I lost a war this past week. My partner and I designed a PBL unit around the driving question "...cuz MD?" for a unit on the Spanish American War. We plan on having students each tell small parts of the war by creating short Common Craft style videos. At first students were hooked trying to figure out what "MD" was. But after they did our project seemed "destined" to failure.
We have found that when students have a good basic background on a topic such as WWII or 9/11 that they do a good job on inquiry. When the topic is more difficult students tend to focus on basic "what" questions instead of deeper "how" or "why." On top of that they can not even ask good "what" questions unless we lead them to the topics. This is logical when they lack background knowledge, so we end up creating fairly structured activities to "guide" them. In the past if we do not do this they miss many important concepts on their own.
So this past week we created a number of structured assignments to "help" students. We created an activity where they compared Howard Zinn's description of the Spanish American War with a more traditional approach from the Library of Congress. They were supposed to make a Venn Diagram comparing the similarities and differences of the texts. Students struggled with the reading level and with how Zinn's writing was not structured like a normal textbook. They had not read Zinn before and could not recognize the "big story" that he was telling of the struggle of women, labor, and minorities as a counter to big business and government. This was the first time we have asked them to compare texts like this. Our selections were too long, too unfamiliar, and the task was too unstructured for the first time attempting it.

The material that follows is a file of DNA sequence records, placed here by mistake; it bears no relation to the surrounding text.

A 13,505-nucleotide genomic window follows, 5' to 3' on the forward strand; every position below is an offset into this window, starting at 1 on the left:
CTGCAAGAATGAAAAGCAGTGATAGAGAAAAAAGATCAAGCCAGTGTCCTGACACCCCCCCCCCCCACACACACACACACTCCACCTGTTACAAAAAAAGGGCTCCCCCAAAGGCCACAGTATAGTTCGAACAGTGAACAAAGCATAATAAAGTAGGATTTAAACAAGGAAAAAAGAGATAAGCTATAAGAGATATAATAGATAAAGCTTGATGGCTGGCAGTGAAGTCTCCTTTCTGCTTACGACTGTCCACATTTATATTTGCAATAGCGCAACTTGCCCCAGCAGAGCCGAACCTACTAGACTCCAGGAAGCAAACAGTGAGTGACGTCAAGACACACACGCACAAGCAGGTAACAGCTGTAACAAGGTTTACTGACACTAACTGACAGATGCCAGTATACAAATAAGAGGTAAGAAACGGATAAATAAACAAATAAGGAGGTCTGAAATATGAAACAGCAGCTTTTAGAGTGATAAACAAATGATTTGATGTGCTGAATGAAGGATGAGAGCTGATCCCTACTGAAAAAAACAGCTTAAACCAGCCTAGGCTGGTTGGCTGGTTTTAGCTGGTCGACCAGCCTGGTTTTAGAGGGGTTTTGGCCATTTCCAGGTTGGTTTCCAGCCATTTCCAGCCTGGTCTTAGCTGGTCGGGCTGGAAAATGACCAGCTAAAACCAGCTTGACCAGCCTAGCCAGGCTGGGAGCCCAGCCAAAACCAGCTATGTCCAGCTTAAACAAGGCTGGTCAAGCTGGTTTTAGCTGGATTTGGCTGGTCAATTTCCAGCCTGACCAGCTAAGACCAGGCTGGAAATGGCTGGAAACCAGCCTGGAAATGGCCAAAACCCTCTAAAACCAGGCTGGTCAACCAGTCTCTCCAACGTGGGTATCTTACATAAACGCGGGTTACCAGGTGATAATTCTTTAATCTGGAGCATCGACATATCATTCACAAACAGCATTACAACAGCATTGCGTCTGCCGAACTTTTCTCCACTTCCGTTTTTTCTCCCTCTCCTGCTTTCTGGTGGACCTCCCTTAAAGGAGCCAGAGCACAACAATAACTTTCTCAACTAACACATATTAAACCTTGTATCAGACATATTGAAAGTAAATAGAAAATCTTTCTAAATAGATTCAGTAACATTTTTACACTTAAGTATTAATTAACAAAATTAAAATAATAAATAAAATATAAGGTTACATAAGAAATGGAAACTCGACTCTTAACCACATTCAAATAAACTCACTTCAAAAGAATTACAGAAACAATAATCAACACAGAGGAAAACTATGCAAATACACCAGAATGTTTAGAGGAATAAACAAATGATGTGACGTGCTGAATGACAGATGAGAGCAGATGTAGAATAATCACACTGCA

The next day we had students analyze the poem "White Man's Burden" (not an easy read). Again this was the first time that we have looked at poetry this year and we mostly asked them to do it on their own. Students were not curious or engaged. They were bored. We were looking at primary sources that were not easy reads and students gave up because they had no buy in in the project. They called us out on it on Friday. (The irony was I was proudly wearing my new shirt for the first time.) They called it irrelevant, "busy work," and "worksheets." They called it "vomiting up information." They said they saw no point in what we were doing. They were struggling and frustrated. It hurt because it was true.
One student reminded me of promises I had made in the past not to teach like this and gave examples of better learning that we had done in the past. Once students find their voice you can't take it away from them. I listened and did not immediately respond. That alone is really difficult for me. I processed and talked to my partner. We recognized mistakes we made in not showing students the relationship between the assignments and the essential questions. We apologized and explained the connections to the class. We went through the essential questions with the class and checked off the ones that we had addressed. It was also clear that students have a good understanding of the key concept of Manifest Destiny after the week's activities.
We communicated the objectives more clearly to them and it ended on a good note. Students left feeling less frustrated. Problem solved.
But it hasn't really resolved for me. I was boring. I sucked. I have to do better. This represents my deepest struggle with teaching to the standards. I am not happy with this project and never have been. I am teaching it because I have to for the standards. I recognize the lack of relevance to students but was unable to come up with a way to make it matter to them. We have no authentic audience for the videos and choose them because we thought they would be fun for the students around this boring topic to them.
This tension between what I have to teach and what students want to learn has been the biggest internal struggle for me this year. To be continued...